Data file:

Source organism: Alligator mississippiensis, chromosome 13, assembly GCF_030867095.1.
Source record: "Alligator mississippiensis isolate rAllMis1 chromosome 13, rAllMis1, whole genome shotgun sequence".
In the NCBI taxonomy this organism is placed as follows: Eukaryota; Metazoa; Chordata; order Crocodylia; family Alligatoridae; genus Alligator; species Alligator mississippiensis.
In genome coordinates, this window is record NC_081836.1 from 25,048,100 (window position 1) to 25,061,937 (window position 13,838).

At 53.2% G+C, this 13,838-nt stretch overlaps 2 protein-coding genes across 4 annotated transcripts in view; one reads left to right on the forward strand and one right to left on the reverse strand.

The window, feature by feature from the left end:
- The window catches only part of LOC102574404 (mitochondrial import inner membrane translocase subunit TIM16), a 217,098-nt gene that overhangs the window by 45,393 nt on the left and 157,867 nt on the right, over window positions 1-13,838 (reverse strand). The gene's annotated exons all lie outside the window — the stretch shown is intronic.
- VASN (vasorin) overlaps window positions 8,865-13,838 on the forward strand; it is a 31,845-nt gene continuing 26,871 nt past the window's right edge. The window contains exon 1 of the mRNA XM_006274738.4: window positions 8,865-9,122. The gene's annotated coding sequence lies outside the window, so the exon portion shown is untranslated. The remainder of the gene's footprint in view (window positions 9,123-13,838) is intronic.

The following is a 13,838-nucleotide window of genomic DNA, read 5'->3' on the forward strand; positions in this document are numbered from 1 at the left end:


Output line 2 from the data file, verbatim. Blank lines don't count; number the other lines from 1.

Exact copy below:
Source record: "Alligator mississippiensis isolate rAllMis1 chromosome 13, rAllMis1, whole genome shotgun sequence".